A recent survey conducted of 1,037 non-retired consumers ages 51 to 70, i.e. the "baby boomer" generation, found that almost half of them believe that their credit score does not matter as much after age 70, according to TransUnion.
“Despite the misperception that credit loses importance later in life, the fact remains that your credit score is a vital financial tool at every age,” said Ken Chaplin, SVP for TransUnion.
About 70 percent of respondents indicated that they believe a healthy credit score is necessary for refinancing a mortgage, but only 61 percent said they believe a healthy credit score is necessary to co-sign a loan for a child or grandchild. Only 32 percent of boomers surveyed said they thought they needed a strong credit score to enter a long-term care facility.
“Baby boomers need to prepare their credit score for retirement so they have the tools to fund financial obligations later in life,” Chaplin said. “As Americans age, good credit can not only help them finance medical expenses and long-term care, but also help them support children, grandchildren and other family members as they take on middle-life expenses, like buying a house or paying for school.”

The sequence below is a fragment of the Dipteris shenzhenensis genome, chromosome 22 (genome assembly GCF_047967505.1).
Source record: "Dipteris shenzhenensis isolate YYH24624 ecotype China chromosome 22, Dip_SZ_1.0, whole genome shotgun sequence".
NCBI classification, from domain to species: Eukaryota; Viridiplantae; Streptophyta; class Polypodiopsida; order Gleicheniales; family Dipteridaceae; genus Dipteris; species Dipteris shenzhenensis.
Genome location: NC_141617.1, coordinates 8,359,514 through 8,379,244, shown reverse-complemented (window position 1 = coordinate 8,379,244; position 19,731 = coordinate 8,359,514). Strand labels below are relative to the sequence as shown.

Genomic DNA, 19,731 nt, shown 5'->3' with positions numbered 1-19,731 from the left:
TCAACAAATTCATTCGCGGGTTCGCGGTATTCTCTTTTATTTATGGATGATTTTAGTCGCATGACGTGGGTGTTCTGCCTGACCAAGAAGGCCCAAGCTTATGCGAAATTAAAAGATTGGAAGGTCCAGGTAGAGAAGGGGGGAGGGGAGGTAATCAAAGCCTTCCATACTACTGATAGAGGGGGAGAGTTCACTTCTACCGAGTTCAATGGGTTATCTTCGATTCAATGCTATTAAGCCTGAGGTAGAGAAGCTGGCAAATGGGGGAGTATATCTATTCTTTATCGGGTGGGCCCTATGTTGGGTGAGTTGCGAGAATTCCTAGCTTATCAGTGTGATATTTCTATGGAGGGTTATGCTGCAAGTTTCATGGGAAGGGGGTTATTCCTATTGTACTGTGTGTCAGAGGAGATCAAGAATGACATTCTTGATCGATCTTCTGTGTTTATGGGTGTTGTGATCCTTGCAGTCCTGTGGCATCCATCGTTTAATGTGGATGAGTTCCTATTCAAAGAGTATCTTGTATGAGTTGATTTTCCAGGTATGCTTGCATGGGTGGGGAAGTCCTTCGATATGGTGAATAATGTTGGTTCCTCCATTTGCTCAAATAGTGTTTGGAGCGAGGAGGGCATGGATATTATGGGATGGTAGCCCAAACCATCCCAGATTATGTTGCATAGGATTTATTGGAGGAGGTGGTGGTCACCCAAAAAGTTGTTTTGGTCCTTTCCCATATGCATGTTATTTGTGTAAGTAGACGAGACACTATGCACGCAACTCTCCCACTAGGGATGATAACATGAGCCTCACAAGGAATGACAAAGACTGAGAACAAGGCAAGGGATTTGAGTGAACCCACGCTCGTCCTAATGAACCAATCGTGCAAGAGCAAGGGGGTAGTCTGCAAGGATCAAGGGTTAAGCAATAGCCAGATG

“Despite the misperception that credit loses importance later in life, the fact remains that your credit score is a vital financial tool at every age.”
Retirees can stay credit-active by using credit cards regularly and paying them in full at the end of the month.
“Most retirees are past the point of making major purchases such as a new house or car,” said Chaplin. “But that doesn’t mean you should stop using your credit cards.”
Baby boomers may not be the only demographic that doesn’t think having a good credit score is important. A report last May from the Consumer Financial Protection Bureau indicated that 26 million American adults (about 10 percent) do not have a credit history with any of the three nationwide consumer reporting agencies, termed as “credit invisible” by CFPB director Richard Cordray.
“A limited credit history can create real barriers for consumers looking to access the credit that is often so essential to meaningful opportunity—to get an education, start a business, or buy a house,” Cordray said. “Further, some of the most economically vulnerable consumers are more likely to be credit invisible.”